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Walking Out Review

Walking Out is a 2017 adventure film about an urban teenager who journeys to Montana to hunt big game with his estranged father, leading to brutal encounter that changes everything.

We as a species thrive on challenge, pitting ourselves against the very harshest that nature can throw at us and the movies have long put stories of that struggle to screen. Now comes Alex and Andrew J. Smith‘s latest Walking Out, an atmospheric drama of self discovery that explores the relationship of father and son, man and nature, in a deeply personal and thought-provoking film.

David (Josh Wiggins) is a typical fourteen-year-old, wearing headphones, playing games on his phone, smart and exploratory. He’s picked up at a rural Montana airport in the dead of a cold fall by his father Cal (Matt Bomer), his parents long separated. The two are not close, seeing each other only once a year where father and son live in a cabin to go hunting in the high peaks. The boy has yet to get a kill and Cal is determined this is the year, having tracked a bull moose for weeks prior. David is not much for killing but it’s less about the hunt and more about growth. However an unexpected encounter with a grizzly bear changes everything, literally for David carrying on his back the burdens of being a son and the challenge to become a man.

Shot on location, Walking Out is glorious to look at, the Smith’s first priority to give the land and the traditions it offers a great deal of respect. David and Cal are small amid the mountains yet Cal is no stranger, he having been weaned off the land by his father Clyde (Bill Pullman), who taught him what hunting means for those who do it for the meat not the sport. It’s a proud family responsibility, one Cal takes seriously and wants nothing more than to pass on. That becomes all the more clear when they discover the body of the moose already shot and left behind by ‘tourist’ hunters, angering Cal. But that soon falls to the wayside when nature has its own plan for Cal.

Walking Out is not an action film, refusing to be a standard deadly survival story but rather an introspective experience about the bonds of father and son, customs and behaviors passed down from one to the other. It’s an often quite story, with the two walking through the trees, Cal extolling wisdom he’s learned from Clyde, periodically seen in rosey flashbacks. It waxes philosophical on the merits of being a certain kind of man and when things go very bad, David is set upon to be more than he thinks, with Cal discovering great worth in his boy.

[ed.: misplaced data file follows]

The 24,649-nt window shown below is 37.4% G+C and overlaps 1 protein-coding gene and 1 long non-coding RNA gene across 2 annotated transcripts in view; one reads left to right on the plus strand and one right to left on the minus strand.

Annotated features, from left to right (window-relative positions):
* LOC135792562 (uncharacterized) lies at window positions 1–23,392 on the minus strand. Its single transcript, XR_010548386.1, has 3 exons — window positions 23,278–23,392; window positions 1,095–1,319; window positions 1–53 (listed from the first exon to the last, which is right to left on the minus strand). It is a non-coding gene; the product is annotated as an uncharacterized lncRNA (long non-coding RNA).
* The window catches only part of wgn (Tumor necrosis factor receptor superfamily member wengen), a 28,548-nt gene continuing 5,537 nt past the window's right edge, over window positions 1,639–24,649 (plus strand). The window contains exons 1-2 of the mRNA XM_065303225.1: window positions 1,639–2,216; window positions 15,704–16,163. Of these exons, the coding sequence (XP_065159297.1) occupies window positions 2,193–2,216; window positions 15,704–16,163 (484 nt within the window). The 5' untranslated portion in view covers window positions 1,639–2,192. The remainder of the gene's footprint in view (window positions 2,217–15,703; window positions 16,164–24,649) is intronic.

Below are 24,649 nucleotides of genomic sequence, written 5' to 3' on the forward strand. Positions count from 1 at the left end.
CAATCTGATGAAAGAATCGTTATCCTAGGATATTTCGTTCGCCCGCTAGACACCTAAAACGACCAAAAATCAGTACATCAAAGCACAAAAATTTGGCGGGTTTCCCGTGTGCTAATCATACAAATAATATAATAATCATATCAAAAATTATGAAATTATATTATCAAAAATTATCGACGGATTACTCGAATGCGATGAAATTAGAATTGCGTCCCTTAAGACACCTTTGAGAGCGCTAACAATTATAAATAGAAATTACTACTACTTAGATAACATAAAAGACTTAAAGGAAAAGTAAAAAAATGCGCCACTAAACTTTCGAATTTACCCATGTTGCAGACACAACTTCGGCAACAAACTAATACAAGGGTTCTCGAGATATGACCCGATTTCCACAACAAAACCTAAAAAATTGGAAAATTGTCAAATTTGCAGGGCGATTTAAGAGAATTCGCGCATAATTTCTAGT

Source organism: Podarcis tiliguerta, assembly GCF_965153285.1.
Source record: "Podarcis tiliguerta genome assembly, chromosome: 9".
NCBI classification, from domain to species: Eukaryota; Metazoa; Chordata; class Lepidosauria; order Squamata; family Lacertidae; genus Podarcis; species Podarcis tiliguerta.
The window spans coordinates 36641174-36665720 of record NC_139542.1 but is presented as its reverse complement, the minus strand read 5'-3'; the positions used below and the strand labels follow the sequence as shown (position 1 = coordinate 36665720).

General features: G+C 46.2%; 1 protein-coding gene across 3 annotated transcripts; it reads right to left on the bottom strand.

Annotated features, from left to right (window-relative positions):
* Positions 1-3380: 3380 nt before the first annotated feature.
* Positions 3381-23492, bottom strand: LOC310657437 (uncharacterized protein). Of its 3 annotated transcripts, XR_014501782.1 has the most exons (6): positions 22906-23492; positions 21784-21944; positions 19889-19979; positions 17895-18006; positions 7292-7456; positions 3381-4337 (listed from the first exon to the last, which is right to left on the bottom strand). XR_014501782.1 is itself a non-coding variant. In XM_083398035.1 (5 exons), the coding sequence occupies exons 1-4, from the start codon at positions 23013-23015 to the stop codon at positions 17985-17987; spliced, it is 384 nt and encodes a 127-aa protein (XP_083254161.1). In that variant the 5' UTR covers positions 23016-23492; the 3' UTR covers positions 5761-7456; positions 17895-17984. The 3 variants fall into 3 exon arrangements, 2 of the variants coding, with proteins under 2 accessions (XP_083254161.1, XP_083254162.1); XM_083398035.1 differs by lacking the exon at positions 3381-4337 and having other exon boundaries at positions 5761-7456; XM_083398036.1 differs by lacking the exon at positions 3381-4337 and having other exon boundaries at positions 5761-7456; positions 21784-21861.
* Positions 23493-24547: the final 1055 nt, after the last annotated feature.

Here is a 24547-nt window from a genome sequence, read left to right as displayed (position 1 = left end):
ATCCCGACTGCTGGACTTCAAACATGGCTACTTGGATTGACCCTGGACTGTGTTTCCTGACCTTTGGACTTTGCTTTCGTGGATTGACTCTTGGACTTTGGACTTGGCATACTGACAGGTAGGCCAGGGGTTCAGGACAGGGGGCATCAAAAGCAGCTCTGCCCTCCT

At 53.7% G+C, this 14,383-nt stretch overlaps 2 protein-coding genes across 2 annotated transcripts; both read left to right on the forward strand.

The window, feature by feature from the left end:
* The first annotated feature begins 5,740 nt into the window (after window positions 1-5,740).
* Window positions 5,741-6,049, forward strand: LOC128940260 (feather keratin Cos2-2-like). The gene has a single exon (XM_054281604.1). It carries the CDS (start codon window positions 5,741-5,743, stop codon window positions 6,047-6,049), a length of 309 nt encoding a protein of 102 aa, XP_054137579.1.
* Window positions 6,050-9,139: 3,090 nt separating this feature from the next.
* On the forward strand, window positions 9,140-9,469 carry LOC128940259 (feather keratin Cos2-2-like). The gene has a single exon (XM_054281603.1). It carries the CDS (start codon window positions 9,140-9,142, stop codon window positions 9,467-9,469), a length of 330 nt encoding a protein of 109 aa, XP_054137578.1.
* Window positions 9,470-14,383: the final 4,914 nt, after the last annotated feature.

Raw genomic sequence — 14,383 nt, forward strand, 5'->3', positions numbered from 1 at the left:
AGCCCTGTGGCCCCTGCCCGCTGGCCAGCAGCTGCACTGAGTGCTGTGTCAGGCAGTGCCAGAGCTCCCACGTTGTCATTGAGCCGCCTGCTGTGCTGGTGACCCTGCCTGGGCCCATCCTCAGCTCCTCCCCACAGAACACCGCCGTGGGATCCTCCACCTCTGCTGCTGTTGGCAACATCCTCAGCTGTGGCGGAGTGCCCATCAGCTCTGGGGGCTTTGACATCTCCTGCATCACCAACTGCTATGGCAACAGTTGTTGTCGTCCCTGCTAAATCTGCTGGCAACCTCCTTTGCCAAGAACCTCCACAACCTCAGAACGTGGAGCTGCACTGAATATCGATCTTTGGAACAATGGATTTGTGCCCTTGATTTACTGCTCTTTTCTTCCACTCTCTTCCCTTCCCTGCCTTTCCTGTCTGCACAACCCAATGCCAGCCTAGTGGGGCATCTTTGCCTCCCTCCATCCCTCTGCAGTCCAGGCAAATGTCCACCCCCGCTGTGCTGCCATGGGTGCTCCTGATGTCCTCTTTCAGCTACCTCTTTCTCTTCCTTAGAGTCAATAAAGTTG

The second half of Walking Out shifts a bit, embracing its title and evolving into more of a thriller of sorts, certainly the ever-present rumbling of a lurking bear adding to the growing tension, though this is not what you think. The film uses metaphor for change, and as the struggle to get out grows all the more challenging, the movie becomes symbolic of how far we’ve come from our long fading past and connection with the natural world. The imagery of the rites of passage can sort of be heavy-handed at times but nonetheless necessary for the story to be what it’s ultimately about. This is a parable, akin to the likes of The Revenant and as such is a deeply humanizing film, its somber score (by Ernst Reijseger) and breathtaking visuals leaving this a contemplative, emotional experience.


Walking Out Review

Movie description: Walking Out is a 2017 adventure film about an urban teenager who journeys to Montana to hunt big game with his estranged father, leading to brutal encounter that changes everything.

Director(s): Alex Smith, Andrew J. Smith

Actor(s): Matt Bomer, Josh Wiggins, Bill Pullman

Genre: Adventure

  • Our Score
User Rating 4.25 (4 votes)
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